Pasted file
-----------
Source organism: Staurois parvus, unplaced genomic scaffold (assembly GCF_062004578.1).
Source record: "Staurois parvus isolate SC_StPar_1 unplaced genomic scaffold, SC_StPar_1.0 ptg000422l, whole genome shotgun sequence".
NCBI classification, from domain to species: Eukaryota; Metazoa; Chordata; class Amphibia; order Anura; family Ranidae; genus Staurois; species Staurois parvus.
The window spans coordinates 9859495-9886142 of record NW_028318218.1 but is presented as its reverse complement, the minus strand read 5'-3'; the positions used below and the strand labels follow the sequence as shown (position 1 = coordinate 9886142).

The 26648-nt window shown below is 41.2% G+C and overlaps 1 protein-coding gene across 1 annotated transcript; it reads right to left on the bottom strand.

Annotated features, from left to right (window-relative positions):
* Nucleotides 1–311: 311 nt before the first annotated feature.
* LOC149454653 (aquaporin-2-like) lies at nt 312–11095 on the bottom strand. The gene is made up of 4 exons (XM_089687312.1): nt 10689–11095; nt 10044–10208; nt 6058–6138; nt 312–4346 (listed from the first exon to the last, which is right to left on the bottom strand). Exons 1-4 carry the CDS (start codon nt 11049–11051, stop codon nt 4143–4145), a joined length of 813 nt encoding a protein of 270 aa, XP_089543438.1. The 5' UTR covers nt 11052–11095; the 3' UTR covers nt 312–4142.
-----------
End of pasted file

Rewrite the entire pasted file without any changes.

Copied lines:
Source organism: Staurois parvus, unplaced genomic scaffold (assembly GCF_062004578.1).
Source record: "Staurois parvus isolate SC_StPar_1 unplaced genomic scaffold, SC_StPar_1.0 ptg000422l, whole genome shotgun sequence".
NCBI classification, from domain to species: Eukaryota; Metazoa; Chordata; class Amphibia; order Anura; family Ranidae; genus Staurois; species Staurois parvus.
The window spans coordinates 9859495-9886142 of record NW_028318218.1 but is presented as its reverse complement, the minus strand read 5'-3'; the positions used below and the strand labels follow the sequence as shown (position 1 = coordinate 9886142).

The 26648-nt window shown below is 41.2% G+C and overlaps 1 protein-coding gene across 1 annotated transcript; it reads right to left on the bottom strand.

Annotated features, from left to right (window-relative positions):
* Nucleotides 1–311: 311 nt before the first annotated feature.
* LOC149454653 (aquaporin-2-like) lies at nt 312–11095 on the bottom strand. The gene is made up of 4 exons (XM_089687312.1): nt 10689–11095; nt 10044–10208; nt 6058–6138; nt 312–4346 (listed from the first exon to the last, which is right to left on the bottom strand). Exons 1-4 carry the CDS (start codon nt 11049–11051, stop codon nt 4143–4145), a joined length of 813 nt encoding a protein of 270 aa, XP_089543438.1. The 5' UTR covers nt 11052–11095; the 3' UTR covers nt 312–4142.